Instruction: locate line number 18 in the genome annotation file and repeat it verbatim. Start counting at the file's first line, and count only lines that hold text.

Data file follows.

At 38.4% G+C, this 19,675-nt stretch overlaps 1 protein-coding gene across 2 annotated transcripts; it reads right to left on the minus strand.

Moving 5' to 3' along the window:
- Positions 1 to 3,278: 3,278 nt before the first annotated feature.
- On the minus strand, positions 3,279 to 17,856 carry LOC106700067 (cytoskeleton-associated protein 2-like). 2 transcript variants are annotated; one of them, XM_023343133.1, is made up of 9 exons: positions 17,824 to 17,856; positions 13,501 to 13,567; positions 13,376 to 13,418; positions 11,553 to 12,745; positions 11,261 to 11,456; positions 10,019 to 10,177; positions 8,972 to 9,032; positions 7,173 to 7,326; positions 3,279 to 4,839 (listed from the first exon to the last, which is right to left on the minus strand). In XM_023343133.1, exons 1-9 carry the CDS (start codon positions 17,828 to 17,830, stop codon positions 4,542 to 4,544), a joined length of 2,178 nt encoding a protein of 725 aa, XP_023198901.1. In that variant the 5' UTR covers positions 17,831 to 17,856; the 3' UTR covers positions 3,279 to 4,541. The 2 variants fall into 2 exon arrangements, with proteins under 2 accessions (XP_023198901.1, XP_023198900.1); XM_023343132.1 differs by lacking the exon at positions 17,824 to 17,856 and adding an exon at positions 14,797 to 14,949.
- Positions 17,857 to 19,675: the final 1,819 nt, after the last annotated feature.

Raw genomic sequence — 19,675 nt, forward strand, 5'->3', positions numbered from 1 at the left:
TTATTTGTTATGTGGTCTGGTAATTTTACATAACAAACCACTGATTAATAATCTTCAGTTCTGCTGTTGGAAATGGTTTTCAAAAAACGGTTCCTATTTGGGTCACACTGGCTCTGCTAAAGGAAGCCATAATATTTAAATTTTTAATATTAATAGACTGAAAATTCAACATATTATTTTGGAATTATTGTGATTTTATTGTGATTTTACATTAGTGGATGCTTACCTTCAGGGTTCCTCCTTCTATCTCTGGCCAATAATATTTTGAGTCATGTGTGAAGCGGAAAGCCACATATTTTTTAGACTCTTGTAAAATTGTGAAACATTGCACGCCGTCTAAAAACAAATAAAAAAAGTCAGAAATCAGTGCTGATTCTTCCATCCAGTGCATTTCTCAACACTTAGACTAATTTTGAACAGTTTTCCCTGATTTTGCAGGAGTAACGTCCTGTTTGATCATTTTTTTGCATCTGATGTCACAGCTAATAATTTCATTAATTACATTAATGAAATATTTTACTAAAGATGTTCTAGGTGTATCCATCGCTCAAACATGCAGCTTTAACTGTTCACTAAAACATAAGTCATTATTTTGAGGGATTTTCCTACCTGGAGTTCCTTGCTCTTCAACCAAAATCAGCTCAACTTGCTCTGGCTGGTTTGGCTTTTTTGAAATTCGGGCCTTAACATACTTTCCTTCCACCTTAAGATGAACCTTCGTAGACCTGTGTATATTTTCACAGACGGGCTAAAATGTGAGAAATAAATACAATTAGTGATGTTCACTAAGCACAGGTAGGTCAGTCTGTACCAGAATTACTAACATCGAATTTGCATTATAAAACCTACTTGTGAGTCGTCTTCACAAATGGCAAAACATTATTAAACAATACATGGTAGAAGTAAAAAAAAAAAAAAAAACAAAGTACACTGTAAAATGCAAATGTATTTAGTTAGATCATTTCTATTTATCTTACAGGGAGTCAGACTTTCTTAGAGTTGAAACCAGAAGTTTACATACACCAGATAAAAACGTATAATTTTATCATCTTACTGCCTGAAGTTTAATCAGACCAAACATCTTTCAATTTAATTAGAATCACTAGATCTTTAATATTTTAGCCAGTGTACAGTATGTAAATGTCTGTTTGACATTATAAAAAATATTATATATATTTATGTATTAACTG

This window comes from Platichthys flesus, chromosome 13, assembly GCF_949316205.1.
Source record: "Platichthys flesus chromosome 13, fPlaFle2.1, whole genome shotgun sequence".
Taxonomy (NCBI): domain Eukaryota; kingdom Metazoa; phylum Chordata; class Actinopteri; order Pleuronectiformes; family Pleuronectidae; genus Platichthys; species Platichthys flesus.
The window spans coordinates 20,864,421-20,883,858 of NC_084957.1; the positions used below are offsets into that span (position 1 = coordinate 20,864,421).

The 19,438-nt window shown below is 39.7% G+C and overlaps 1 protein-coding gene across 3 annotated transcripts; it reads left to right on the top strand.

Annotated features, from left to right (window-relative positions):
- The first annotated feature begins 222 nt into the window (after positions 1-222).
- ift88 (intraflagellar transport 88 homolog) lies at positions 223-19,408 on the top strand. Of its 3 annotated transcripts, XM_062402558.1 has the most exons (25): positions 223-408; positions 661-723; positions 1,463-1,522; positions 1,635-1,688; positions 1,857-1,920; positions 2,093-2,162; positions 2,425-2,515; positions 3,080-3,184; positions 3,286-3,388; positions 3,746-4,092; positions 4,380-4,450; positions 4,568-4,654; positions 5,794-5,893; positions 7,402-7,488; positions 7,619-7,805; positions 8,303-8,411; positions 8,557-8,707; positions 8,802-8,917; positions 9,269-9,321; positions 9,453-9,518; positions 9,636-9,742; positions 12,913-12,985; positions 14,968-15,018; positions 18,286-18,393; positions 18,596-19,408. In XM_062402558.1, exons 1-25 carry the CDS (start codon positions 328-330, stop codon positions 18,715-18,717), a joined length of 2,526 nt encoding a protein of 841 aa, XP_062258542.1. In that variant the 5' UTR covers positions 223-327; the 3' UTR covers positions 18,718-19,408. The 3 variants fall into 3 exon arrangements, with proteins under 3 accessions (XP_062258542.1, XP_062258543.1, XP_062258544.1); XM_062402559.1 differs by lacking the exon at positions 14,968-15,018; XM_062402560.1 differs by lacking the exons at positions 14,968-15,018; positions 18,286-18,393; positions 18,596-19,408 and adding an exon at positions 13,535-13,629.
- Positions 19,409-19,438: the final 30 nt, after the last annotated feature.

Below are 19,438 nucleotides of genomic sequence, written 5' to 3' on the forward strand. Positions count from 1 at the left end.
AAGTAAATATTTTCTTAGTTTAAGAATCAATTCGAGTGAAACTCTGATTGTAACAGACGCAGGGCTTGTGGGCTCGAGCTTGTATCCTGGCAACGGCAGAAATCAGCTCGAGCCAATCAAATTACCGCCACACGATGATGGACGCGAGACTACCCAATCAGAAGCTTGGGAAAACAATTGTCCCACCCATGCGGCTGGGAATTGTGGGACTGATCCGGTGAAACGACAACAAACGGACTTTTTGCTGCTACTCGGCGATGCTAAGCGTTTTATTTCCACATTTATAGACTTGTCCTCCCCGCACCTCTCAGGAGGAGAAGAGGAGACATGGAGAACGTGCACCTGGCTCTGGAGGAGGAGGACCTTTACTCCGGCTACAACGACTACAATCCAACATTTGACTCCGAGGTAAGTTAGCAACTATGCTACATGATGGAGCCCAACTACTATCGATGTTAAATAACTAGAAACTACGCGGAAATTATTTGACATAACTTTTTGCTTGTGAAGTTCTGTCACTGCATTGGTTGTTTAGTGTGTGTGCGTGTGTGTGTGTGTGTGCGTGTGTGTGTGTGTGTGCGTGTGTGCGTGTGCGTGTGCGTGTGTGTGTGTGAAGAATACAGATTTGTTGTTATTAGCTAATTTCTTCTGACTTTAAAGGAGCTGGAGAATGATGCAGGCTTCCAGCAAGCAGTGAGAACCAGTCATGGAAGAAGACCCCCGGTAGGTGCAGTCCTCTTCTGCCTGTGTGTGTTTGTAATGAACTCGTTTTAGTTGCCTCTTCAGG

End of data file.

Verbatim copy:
AAGTAAATATTTTCTTAGTTTAAGAATCAATTCGAGTGAAACTCTGATTGTAACAGACGCAGGGCTTGTGGGCTCGAGCTTGTATCCTGGCAACGGCAGAAATCAGCTCGAGCCAATCAAATTACCGCCACACGATGATGGACGCGAGACTACCCAATCAGAAGCTTGGGAAAACAATTGTCCCACCCATGCGGCTGGGAATTGTGGGACTGATCCGGTGAAACGACAACAAACGGACTTTTTGCTGCTACTCGGCGATGCTAAGCGTTTTATTTCCACATTTATAGACTTGTCCTCCCCGCACCTCTCAGGAGGAGAAGAGGAGACATGGAGAACGTGCACCTGGCTCTGGAGGAGGAGGACCTTTACTCCGGCTACAACGACTACAATCCAACATTTGACTCCGAGGTAAGTTAGCAACTATGCTACATGATGGAGCCCAACTACTATCGATGTTAAATAACTAGAAACTACGCGGAAATTATTTGACATAACTTTTTGCTTGTGAAGTTCTGTCACTGCATTGGTTGTTTAGTGTGTGTGCGTGTGTGTGTGTGTGTGCGTGTGTGTGTGTGTGTGCGTGTGTGCGTGTGCGTGTGCGTGTGTGTGTGTGAAGAATACAGATTTGTTGTTATTAGCTAATTTCTTCTGACTTTAAAGGAGCTGGAGAATGATGCAGGCTTCCAGCAAGCAGTGAGAACCAGTCATGGAAGAAGACCCCCGGTAGGTGCAGTCCTCTTCTGCCTGTGTGTGTTTGTAATGAACTCGTTTTAGTTGCCTCTTCAGG